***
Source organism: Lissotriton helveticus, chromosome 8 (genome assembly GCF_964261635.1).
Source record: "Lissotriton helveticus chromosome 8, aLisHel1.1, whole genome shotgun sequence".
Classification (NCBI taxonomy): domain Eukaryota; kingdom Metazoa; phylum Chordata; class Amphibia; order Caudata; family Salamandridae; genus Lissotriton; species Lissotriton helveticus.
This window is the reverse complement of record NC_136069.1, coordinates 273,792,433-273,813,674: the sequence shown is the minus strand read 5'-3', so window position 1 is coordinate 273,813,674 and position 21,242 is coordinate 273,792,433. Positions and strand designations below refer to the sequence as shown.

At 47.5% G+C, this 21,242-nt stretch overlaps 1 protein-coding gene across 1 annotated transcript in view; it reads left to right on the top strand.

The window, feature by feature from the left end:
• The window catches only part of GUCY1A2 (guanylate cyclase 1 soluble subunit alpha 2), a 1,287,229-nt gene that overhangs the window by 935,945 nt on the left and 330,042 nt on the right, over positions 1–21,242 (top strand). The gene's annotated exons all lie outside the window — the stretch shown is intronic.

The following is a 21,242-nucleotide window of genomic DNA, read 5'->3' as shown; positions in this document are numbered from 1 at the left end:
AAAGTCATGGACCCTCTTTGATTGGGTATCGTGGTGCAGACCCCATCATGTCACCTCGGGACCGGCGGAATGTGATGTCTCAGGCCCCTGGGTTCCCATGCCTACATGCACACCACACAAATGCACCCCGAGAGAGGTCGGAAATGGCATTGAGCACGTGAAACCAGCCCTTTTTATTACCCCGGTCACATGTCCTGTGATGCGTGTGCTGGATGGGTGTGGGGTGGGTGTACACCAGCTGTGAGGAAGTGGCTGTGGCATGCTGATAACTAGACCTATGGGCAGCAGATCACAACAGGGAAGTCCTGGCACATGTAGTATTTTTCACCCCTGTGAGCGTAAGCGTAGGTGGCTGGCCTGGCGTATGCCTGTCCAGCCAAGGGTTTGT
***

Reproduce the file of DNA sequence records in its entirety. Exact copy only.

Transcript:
Source organism: Lissotriton helveticus, chromosome 8 (genome assembly GCF_964261635.1).
Source record: "Lissotriton helveticus chromosome 8, aLisHel1.1, whole genome shotgun sequence".
Classification (NCBI taxonomy): domain Eukaryota; kingdom Metazoa; phylum Chordata; class Amphibia; order Caudata; family Salamandridae; genus Lissotriton; species Lissotriton helveticus.
This window is the reverse complement of record NC_136069.1, coordinates 273,792,433-273,813,674: the sequence shown is the minus strand read 5'-3', so window position 1 is coordinate 273,813,674 and position 21,242 is coordinate 273,792,433. Positions and strand designations below refer to the sequence as shown.

At 47.5% G+C, this 21,242-nt stretch overlaps 1 protein-coding gene across 1 annotated transcript in view; it reads left to right on the top strand.

The window, feature by feature from the left end:
• The window catches only part of GUCY1A2 (guanylate cyclase 1 soluble subunit alpha 2), a 1,287,229-nt gene that overhangs the window by 935,945 nt on the left and 330,042 nt on the right, over positions 1–21,242 (top strand). The gene's annotated exons all lie outside the window — the stretch shown is intronic.

The following is a 21,242-nucleotide window of genomic DNA, read 5'->3' as shown; positions in this document are numbered from 1 at the left end:
AAAGTCATGGACCCTCTTTGATTGGGTATCGTGGTGCAGACCCCATCATGTCACCTCGGGACCGGCGGAATGTGATGTCTCAGGCCCCTGGGTTCCCATGCCTACATGCACACCACACAAATGCACCCCGAGAGAGGTCGGAAATGGCATTGAGCACGTGAAACCAGCCCTTTTTATTACCCCGGTCACATGTCCTGTGATGCGTGTGCTGGATGGGTGTGGGGTGGGTGTACACCAGCTGTGAGGAAGTGGCTGTGGCATGCTGATAACTAGACCTATGGGCAGCAGATCACAACAGGGAAGTCCTGGCACATGTAGTATTTTTCACCCCTGTGAGCGTAAGCGTAGGTGGCTGGCCTGGCGTATGCCTGTCCAGCCAAGGGTTTGT